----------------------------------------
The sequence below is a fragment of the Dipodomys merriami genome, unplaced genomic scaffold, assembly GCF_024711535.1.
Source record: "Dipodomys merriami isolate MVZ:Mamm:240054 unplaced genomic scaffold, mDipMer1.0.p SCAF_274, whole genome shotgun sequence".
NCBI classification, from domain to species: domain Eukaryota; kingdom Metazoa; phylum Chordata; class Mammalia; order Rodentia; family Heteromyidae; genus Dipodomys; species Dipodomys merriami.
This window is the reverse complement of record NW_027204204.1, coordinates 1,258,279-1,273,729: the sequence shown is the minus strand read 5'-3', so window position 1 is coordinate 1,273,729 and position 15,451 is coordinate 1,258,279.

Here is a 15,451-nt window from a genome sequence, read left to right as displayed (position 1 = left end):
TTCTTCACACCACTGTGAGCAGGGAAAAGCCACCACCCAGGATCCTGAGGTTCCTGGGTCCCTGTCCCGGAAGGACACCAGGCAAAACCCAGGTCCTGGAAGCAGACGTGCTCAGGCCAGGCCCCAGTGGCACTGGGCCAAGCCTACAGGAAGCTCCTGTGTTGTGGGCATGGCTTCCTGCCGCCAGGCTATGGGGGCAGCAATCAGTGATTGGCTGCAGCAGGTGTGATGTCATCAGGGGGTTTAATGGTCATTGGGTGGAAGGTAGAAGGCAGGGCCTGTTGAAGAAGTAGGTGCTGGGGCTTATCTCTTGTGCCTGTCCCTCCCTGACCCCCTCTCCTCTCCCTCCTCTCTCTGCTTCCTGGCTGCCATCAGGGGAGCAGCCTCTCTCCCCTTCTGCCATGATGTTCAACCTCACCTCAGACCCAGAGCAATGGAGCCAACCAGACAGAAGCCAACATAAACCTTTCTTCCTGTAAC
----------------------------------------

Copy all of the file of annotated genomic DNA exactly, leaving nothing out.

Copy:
The sequence below is a fragment of the Dipodomys merriami genome, unplaced genomic scaffold, assembly GCF_024711535.1.
Source record: "Dipodomys merriami isolate MVZ:Mamm:240054 unplaced genomic scaffold, mDipMer1.0.p SCAF_274, whole genome shotgun sequence".
NCBI classification, from domain to species: domain Eukaryota; kingdom Metazoa; phylum Chordata; class Mammalia; order Rodentia; family Heteromyidae; genus Dipodomys; species Dipodomys merriami.
This window is the reverse complement of record NW_027204204.1, coordinates 1,258,279-1,273,729: the sequence shown is the minus strand read 5'-3', so window position 1 is coordinate 1,273,729 and position 15,451 is coordinate 1,258,279.

Here is a 15,451-nt window from a genome sequence, read left to right as displayed (position 1 = left end):
TTCTTCACACCACTGTGAGCAGGGAAAAGCCACCACCCAGGATCCTGAGGTTCCTGGGTCCCTGTCCCGGAAGGACACCAGGCAAAACCCAGGTCCTGGAAGCAGACGTGCTCAGGCCAGGCCCCAGTGGCACTGGGCCAAGCCTACAGGAAGCTCCTGTGTTGTGGGCATGGCTTCCTGCCGCCAGGCTATGGGGGCAGCAATCAGTGATTGGCTGCAGCAGGTGTGATGTCATCAGGGGGTTTAATGGTCATTGGGTGGAAGGTAGAAGGCAGGGCCTGTTGAAGAAGTAGGTGCTGGGGCTTATCTCTTGTGCCTGTCCCTCCCTGACCCCCTCTCCTCTCCCTCCTCTCTCTGCTTCCTGGCTGCCATCAGGGGAGCAGCCTCTCTCCCCTTCTGCCATGATGTTCAACCTCACCTCAGACCCAGAGCAATGGAGCCAACCAGACAGAAGCCAACATAAACCTTTCTTCCTGTAAC